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DEPARTMENT OF THE NAVY -- NAVAL HISTORICAL CENTER
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Strong

 

James H. Strong, born in Canandaigua, N.Y., on 26 April 1814, was appointed a midshipman in the Navy while he was a student in the Polytechnic College at Chittenango, N.Y., on 2 February 1829. He made his first cruise on the Brazil station in Lexington from 1833 to 1835. After various cruises, he commanded the store ship Relief in 1859.

 

Strong was promoted to commander in April 1861 and commanded Mohawk and Flag in the South Atlantic Blockading Squadron in 1861 and 1862 and Monongahela in the West Gulf Blockading Squadron from 1863 to 1865. At the Battle of Mobile Bay, he was the first to ram the Confederate ironclad Tennessee and received high commendation for his initiative and valor.

 

Strong served at the Brooklyn Navy Yard in 1866 and 1867 and later commanded Canandaigua in the Mediterranean Squadron in 1869 and 1870. He was promoted to rear admiral in 1873 and served as Commander-in-Chief of the South Atlantic Squadron from 1873 to 1875. Strong retired on 25 April 1876.

 

I

 

(DD-467: dp. 2,050; l. 376'6"; b. 39'4"; dr. 13'5"; s. 35.5 k.; cpl. 273; a. 5 5', 4 40mm., 4 20mm., 2 dct., 6 dcp., 10 21" tt.; cl. Fletcher)

 

The first Strong (DD-467) was laid down on 30 April 1941 at Bath, Maine, by Bath Iron Works; launched on 17 May 1942; sponsored by Mrs. Hobart Olson; and commissioned on 7 August 1942, Comdr. Joseph H. Wellings in command.

 

After completing her shakedown cruise and post-shakedown availability, Strong sailed on 15 October with a convoy to San Juan, Puerto Rico, and returned to Norfolk, Va., on the 27th. She departed there two days later for New York. On 13 November, Strong sailed with convoy UGS-2 bound for North African ports. She arrived at Casablanca on 29 November and returned to New York with convoy GUF-2. Following a yard availability period, 11 to 26 December, the destroyer moved to Norfolk.

 

Strong sailed on 27 December 1942; transited the Panama Canal; refueled at Bora Bora, Society Islands; and arrived at Noumea on 27 January. Strong then escorted the convoy northwest for two days and was relieved to return to Noumea. On 1 February, she and Cony (DD-508) escorted a convoy bound for Espiritu Santo, New Hebrides. She sailed from there on 5 February for the Solomon Islands and patrolled off Guadalcanal until the 13th when she joined Task Force (TF) 67 composed of four cruisers and their destroyer screen.

 

The task force devoted most of the next month to patrol duty in waters in and around the Solomons. On 14 March, Strong, Nicholas (DD-449), Radford (DD-446), and Taylor (DD-468) were detached to bombard shore installations on Kolombangara Island and shelled targets on Vila Stanmore Plantation on 16 March. The force then resumed patrol duties in the Solomons. On the morning of 5 April, Strong made a surface radar contact at a range of 9,350 yards. The target was illuminated by her searchlight and proved to be a Japanese submarine. Strong and O'Bannon (DD-450) opened fire with all guns. Strong made at least three 5-inch hits on the submarine, and O'Bannon also scored. The submarine, RO-34, settled by the stern and went under. Depth charge patterns from the destroyers insured that it stayed down.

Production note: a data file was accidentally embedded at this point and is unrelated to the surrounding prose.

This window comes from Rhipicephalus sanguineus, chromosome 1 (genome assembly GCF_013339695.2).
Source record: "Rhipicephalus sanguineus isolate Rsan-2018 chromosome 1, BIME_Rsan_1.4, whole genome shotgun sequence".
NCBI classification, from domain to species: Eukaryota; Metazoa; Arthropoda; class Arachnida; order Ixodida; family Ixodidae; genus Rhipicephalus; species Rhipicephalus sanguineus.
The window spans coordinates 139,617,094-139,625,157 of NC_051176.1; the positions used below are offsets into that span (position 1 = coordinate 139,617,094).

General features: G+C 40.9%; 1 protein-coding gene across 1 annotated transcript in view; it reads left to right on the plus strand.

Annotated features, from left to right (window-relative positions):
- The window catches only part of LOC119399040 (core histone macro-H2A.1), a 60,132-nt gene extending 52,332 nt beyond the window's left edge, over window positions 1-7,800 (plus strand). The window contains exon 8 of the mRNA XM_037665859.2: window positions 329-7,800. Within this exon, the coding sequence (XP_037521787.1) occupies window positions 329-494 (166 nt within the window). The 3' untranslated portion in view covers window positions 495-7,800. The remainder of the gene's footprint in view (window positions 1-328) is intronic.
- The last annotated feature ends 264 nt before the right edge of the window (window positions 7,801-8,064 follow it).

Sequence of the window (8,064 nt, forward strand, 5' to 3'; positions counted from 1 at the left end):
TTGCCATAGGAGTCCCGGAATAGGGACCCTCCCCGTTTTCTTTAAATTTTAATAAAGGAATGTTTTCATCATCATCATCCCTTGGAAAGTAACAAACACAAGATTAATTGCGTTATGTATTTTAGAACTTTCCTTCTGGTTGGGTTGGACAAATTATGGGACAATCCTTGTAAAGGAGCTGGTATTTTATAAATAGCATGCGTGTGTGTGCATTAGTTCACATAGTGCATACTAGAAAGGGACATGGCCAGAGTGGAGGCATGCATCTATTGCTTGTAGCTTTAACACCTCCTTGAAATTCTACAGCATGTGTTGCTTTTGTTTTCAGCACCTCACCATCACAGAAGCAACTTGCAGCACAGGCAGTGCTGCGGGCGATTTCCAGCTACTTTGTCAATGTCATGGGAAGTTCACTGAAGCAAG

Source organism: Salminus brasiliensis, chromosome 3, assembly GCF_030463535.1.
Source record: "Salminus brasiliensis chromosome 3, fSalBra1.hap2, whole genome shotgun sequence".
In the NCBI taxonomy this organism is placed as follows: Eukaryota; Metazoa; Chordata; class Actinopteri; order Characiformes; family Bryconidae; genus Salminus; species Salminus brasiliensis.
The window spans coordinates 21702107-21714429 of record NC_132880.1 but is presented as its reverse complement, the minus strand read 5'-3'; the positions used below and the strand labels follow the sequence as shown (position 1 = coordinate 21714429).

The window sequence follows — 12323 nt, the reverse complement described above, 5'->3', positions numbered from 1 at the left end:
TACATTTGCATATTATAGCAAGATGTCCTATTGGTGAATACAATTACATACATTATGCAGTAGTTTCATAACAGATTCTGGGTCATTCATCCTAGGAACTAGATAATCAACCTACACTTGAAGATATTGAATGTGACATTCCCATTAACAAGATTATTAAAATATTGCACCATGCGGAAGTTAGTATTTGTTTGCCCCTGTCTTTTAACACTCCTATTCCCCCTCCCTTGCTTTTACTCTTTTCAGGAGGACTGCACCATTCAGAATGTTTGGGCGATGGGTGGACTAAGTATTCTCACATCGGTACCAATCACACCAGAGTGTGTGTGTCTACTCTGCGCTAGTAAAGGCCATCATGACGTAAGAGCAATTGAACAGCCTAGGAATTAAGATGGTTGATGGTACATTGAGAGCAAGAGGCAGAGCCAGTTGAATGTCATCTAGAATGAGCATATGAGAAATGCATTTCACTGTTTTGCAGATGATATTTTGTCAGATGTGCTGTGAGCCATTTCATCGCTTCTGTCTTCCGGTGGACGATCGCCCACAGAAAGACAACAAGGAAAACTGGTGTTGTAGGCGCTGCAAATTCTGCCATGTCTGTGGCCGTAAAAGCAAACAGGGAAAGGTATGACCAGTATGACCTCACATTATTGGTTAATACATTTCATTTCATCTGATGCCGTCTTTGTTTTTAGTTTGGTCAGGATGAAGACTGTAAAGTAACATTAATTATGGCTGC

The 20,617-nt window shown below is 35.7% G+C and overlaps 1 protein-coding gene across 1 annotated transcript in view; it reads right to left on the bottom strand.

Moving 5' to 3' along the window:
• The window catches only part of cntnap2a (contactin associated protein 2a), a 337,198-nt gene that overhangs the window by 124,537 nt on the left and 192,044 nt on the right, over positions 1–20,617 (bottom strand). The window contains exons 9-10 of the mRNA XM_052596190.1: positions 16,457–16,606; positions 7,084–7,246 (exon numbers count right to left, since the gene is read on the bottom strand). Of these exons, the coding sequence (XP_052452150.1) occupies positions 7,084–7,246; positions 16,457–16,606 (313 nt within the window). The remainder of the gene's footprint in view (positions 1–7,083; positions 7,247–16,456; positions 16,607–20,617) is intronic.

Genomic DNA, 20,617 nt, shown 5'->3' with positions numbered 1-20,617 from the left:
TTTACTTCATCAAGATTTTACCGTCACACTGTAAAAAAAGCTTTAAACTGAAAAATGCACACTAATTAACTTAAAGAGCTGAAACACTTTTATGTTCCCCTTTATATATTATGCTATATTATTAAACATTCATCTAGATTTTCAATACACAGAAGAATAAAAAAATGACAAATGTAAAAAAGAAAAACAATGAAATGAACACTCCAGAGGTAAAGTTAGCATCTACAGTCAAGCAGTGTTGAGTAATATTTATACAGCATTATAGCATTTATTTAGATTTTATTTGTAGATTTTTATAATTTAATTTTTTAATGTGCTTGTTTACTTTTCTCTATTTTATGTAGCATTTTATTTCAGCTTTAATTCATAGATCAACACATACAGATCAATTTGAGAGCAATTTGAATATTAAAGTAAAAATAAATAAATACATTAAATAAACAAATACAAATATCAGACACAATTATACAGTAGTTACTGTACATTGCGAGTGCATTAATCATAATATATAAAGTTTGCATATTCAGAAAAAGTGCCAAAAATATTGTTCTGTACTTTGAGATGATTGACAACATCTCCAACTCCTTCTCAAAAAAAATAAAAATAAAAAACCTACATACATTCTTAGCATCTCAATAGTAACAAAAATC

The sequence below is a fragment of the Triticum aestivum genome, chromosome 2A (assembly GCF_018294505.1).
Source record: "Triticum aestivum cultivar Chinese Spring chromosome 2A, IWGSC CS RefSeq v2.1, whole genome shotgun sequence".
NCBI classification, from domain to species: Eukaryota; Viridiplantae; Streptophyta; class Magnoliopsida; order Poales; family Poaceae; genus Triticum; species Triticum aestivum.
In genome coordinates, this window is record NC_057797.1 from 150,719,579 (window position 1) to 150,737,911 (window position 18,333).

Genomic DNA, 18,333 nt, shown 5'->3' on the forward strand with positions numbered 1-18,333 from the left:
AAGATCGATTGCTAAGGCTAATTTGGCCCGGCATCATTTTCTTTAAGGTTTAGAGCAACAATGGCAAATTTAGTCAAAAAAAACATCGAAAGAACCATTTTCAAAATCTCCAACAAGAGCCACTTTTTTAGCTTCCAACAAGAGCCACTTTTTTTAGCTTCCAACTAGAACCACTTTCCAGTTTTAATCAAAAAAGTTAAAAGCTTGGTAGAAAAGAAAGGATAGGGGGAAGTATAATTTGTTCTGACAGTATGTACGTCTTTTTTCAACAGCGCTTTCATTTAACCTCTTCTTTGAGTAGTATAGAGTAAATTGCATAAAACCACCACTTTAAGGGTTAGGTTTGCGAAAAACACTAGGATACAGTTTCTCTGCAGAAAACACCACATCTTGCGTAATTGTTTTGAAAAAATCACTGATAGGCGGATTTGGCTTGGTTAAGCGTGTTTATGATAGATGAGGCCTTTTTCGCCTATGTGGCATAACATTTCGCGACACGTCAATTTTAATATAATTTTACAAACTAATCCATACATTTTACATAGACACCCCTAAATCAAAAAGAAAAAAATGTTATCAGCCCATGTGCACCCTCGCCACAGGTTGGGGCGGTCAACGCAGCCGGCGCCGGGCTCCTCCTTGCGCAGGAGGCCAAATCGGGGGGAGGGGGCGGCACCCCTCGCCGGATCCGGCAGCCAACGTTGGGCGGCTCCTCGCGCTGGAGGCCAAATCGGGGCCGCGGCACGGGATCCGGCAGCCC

Strong, with TF 18, accompanied three destroyer minelayers to Blackett Strait, between Kolombangara and Arundel Island, and mined it in the early morning hours of 7 May. The next morning, four Japanese destroyers sailed around Kolombangara into the strait and the minefield. One sank immediately; two were damaged and sunk by aircraft that afternoon; and the fourth, although badly damaged, managed to escape.

 

On the night of 12 and 13 May, Strong and the task force bombarded Kolombangara, Enogai Inlet, and Rice Anchorage. The destroyer then began escort and patrol duty off Guadalcanal. On the afternoon of 16 June, she was about halfway between Guadalcanal and Tulagi when a flight of approximately 15 Japanese dive bombers attacked American shipping. Strong was the closest ship to the bombers as they approached in a shallow glide from the direction of Koli Point. Between 1414 and 1421, she splashed three of them.

 

On the morning of 5 July, American forces landed at Rice Anchorage. Strong and TF 18 were to support the landings by shelling Vila-Stanmore, Enogai, and Bairoko. Strong and Nicholas entered Bairoko Harbor to search ahead of the main force and shelled the harbor from 0030 to 0040. Nine minutes later, Strong's gunnery officer sighted a torpedo wake. Before he had time to notify the bridge, the torpedo hit her port side aft. Chevalier (DD-451) intentionally rammed Strong's bow to enable her to throw nets and lines to the stricken ship, and removed 241 men in about seven minutes. Japanese gunners on Enogai beach spotted the ships, illuminated them with star shells, and then opened fire with high explosives. O'Bannon began counter-battery fire in an effort to silence the enemy guns which were soon hitting Strong. Chevalier had to cease rescue operations lest she also get hit. Strong began to settle rapidly with a 40 to 60 list to starboard. She broke in half just before sinking. Several of her depth charges exploded, causing further injuries and loss of life. Forty-six men perished with the ship. Her name was struck from the Navy list on 15 July 1943.

 

Strong received two battle stars for World War II service.